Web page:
Multipotent mesenchymal stromal cells (MSCs) have potential therapeutic benefit in many diseases including neurological diseases and injury. MSC-based therapies enhance recovery from stroke. We have previously demonstrated that exogenously administered MSCs interact with neural cells, increase the production of neurites, reduce expression of axonal inhibitory molecules and stimulate the production of growth and plasticity positive factors in neural cells, which promote neurorestoration and recovery of neurological function. However, it is unknown how MSCs interact with neural cells, alter their protein expression, and thereby promote functional recovery. In the present proposal, we provide fundamental and novel mechanistic insight into how cell-based therapies promote recovery. MicroRNAs (miRNAs) act as master switches regulating the translation of many genes, and exosomes are membrane vesicles, 40-100nm in diameter, that are secreted by a wide range of cell types. We propose that MSCs increase specific miRNA levels in neural cells via exosomes, which subsequently stimulate neurite outgrowth and functional recovery. Based on our preliminary data, we will primarily focus on miR-133b, as an important target miRNA.
Two specific aims are proposed.
Aim 1 : To investigate whether exosomes primarily mediate cell-cell communication by direct transfer of miR-133b to neural cells and/or indirectly by stimulating miR-133b expression in neural cells, which subsequently promote neurite outgrowth and functional recovery after stroke.
Aim 2 : To investigate the mechanisms by which miR-133b promotes neurite remodeling after treatment of stroke with MSCs. This study opens up important and novel ways to elucidate how exogenously administered cells communicate with and alter neural cells to activate restorative events. Confirming our hypothesis represents a major leap forward in our understanding of cell-cell communication and will lead to novel ways to augment brain recovery.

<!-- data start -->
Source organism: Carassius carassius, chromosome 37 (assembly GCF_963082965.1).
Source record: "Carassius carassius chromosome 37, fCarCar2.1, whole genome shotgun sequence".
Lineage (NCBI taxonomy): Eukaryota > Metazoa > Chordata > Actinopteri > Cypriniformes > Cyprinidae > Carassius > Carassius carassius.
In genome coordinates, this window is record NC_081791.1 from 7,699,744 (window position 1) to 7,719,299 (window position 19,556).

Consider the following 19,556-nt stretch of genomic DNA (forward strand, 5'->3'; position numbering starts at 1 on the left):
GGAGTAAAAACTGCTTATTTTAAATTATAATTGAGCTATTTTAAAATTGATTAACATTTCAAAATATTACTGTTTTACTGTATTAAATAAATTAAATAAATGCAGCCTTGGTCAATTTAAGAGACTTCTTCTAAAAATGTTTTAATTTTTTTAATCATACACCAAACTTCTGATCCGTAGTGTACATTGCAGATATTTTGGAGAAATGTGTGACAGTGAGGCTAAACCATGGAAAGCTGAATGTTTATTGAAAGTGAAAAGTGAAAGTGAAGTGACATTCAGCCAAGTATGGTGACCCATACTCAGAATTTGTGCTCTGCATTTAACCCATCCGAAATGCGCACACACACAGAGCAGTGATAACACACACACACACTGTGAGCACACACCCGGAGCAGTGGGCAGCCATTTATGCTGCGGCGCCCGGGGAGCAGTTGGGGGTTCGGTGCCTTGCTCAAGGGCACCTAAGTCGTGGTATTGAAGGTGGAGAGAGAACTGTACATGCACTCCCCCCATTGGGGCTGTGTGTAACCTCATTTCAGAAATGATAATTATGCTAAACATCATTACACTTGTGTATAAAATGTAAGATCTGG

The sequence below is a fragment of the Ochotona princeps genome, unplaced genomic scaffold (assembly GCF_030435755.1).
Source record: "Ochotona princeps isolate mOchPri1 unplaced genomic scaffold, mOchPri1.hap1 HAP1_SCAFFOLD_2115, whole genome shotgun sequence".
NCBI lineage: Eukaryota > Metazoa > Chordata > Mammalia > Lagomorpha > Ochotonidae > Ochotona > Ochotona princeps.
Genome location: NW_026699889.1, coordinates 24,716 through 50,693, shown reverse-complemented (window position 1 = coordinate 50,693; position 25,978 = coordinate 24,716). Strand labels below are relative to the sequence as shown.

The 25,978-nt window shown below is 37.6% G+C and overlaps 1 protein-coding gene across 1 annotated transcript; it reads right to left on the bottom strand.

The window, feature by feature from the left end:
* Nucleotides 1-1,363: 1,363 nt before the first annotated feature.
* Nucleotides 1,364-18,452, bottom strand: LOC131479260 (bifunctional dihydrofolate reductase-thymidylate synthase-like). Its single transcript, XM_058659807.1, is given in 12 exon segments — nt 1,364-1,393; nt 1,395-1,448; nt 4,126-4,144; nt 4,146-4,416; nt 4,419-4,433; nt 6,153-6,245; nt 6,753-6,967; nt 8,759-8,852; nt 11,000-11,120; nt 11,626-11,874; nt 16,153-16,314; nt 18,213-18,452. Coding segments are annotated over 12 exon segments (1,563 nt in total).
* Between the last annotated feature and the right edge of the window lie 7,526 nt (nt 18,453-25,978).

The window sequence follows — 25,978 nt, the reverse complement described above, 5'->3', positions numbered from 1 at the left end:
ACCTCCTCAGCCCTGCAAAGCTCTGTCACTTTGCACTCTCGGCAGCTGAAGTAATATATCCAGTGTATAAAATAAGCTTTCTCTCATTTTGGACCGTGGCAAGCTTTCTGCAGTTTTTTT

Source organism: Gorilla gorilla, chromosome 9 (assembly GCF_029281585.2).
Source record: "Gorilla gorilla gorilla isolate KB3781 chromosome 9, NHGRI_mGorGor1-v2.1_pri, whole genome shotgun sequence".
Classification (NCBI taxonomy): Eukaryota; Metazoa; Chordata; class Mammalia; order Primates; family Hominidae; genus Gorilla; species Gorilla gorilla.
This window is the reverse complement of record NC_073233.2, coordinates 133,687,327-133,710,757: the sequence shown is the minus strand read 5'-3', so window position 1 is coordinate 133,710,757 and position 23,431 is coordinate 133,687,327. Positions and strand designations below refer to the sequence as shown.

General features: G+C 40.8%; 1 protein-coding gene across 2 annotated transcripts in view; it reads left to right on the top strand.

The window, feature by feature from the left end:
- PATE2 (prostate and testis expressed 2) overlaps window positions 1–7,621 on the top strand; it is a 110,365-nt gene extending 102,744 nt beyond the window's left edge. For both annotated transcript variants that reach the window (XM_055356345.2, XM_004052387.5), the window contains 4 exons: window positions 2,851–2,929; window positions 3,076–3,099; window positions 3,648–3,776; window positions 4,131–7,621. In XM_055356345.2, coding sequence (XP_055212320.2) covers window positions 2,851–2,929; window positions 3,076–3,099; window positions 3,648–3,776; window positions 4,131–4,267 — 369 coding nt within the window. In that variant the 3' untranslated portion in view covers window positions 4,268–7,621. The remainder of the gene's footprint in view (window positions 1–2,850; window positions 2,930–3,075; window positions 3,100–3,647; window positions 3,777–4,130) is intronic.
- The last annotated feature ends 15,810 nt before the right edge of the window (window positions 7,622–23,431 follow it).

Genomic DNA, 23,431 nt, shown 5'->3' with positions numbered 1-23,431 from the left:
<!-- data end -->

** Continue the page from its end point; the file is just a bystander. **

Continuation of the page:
Public Health Relevance

MSC-based therapies provide benefit for recovery from stroke. Exogenously administered MSCs interact with neural cells, increase the production of neurites, reduce expression of axonal inhibitory molecules and stimulate the production of growth and plasticity positive factors in neural cells which promote neurorestoration and recovery of neurological function. However, it is unknown how MSCs interact with neural cells, alter their protein expression, and thereby promote functional recovery. In this proposal, by primarily focusing on the miR-133b, as an important target miRNA, we seek to investigate that MSCs increase miR-133b level in neural cells via exosomes, which then functionally regulate gene expression in neural cells driving neurite outgrowth and stroke functional recovery. This miRNA-exosome approach opens up important and novel ways to elucidate how exogenously administered cells communicate with and alter neural cells to activate restorative events. Confirming our hypothesis represents a major leap forward in our understanding of cell-cell communication and will lead to ways to augment brain recovery.

Agency
National Institute of Health (NIH)
Type
Research Project (R01)
Project #
5R01NS081189-02
Application #
8666089
Study Section
Brain Injury and Neurovascular Pathologies Study Section (BINP)
Program Officer
Bosetti, Francesca
Project Start
Project End
Budget Start
Budget End
Support Year
2
Fiscal Year
2014
Total Cost
Indirect Cost
Name
Henry Ford Health System
Department
Type
DUNS #
City
Detroit
State
MI
Country
United States
Zip Code
48202